The utilization of biomass as feedstock for the production of multiple products through a biorefinery has also gained attention from both industry and the scientific community in the past decades[4]. A biorefinery was first defined as a complex system of sustainable, environmental, and resource-friendly technologies for the comprehensive utilization and the exploitation of biological raw materials (biomass) by Kamm et al.[28]. Similar to a petroleum refinery, a biorefinery utilizes different biomass resources as feedstock, combines a diversified collection of conversion pathways to produce a wide range of value-added products for example bioenergy, bulk chemicals, and fine chemicals. As biomass consists of a wide range of organic constituents, it comes in a variety of forms with different properties and characteristics. Therefore, various processing technologies can be applied to convert biomass into higher-value market products. A range of pre-treatment systems (such as size reduction, drying system, acid, and base hydrolysis) are needed to standardize biomass into a form that can be further converted into products. In order to maximize the quality and performance of the biorefinery, process integration and optimization shall be applied to synthesize a biorefinery comprised of multiple processing systems. This realization provides the foundation for the concept of integrated biorefinery which integrates various biomass conversion platforms[4].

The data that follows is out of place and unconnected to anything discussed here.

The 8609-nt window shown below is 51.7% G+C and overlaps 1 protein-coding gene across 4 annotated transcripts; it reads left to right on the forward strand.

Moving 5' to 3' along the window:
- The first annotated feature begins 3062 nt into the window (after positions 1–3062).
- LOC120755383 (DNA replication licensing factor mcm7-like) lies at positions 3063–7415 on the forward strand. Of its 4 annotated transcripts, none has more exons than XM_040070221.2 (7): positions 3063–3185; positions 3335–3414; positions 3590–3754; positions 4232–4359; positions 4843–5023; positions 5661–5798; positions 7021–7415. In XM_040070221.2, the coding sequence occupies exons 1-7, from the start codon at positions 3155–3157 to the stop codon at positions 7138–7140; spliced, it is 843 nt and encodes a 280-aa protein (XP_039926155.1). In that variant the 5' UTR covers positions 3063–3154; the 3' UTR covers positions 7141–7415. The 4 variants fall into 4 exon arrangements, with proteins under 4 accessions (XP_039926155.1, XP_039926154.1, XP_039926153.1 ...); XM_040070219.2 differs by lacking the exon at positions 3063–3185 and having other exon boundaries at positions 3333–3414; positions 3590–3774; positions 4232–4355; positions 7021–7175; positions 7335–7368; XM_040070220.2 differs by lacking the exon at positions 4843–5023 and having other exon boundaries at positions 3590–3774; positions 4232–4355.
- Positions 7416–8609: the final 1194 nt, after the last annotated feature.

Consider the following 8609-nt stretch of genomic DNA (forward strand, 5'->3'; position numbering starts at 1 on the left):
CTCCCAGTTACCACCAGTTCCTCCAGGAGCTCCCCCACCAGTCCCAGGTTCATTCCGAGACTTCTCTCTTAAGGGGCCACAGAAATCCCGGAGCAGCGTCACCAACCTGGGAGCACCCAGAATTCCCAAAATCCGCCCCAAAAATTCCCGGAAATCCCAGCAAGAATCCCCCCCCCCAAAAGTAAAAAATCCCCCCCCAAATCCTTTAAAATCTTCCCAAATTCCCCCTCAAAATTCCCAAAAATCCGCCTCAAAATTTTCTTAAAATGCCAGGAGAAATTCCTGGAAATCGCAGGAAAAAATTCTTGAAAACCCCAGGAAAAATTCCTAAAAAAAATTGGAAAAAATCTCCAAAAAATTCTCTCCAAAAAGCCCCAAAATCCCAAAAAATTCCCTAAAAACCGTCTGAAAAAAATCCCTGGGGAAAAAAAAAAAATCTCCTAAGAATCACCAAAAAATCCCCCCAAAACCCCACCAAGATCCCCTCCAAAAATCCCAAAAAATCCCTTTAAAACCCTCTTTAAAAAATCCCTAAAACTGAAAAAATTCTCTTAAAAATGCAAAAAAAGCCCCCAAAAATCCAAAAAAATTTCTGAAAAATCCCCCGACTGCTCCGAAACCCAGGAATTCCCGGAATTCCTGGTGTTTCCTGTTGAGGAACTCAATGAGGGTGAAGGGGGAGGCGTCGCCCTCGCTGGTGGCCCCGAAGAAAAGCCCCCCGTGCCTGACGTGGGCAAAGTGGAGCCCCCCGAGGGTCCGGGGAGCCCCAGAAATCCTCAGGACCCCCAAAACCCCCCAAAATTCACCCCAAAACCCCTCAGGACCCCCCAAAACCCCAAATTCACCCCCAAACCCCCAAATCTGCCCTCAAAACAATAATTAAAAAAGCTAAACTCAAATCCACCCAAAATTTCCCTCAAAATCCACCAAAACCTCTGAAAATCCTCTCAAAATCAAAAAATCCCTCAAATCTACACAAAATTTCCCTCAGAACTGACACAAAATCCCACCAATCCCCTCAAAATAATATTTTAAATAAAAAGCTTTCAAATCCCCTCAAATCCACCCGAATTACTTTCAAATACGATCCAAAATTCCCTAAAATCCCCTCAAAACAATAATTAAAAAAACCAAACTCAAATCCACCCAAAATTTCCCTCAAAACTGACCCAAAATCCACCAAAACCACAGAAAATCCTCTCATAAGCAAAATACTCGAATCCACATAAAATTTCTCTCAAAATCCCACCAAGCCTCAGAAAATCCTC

According to Gravitis et al.[29], an integrated biorefinery represents a processing facility consisting of multiple technologies including feedstock handling, pretreatment processes, and different biomass conversion/upgrading processes. This allows the by-products and waste to be minimized while recovering the energy generated within the biorefinery. Therefore, the integrated biorefinery concept provides an opportunity to create a variety of value-added products while enhancing sustainability performance in terms of economic, environmental, and social impacts.

As shown in Figure 1, an integrated biorefinery consists of different conversion pathways that convert different types of biomass feedstock into heat, power, and value-added products through depolymerizing and deoxygenating biomass components[30]. According to the U.S. Department of Energy/National Renewable Energy Laboratory (NREL), existing conversion pathways and technologies can be generally categorized into five different platforms based on the products produced[31]. These five platforms are the sugar platform, the thermochemical/syngas platform, the biogas platform, the carbon-rich chains platform, and the plant products platform. Table 2 summarizes the foci of these five biomass processing platforms as classified by NREL. Other than classifying the biomass conversion processes into different conversion platforms, these conversion processes and technologies are more commonly categorized according to the nature of the processes. Based on the method and nature of the processes, these conversion processes and technologies can be divided into four main groups of physical/mechanical, thermochemical, chemical, and biochemical/biological processes[30].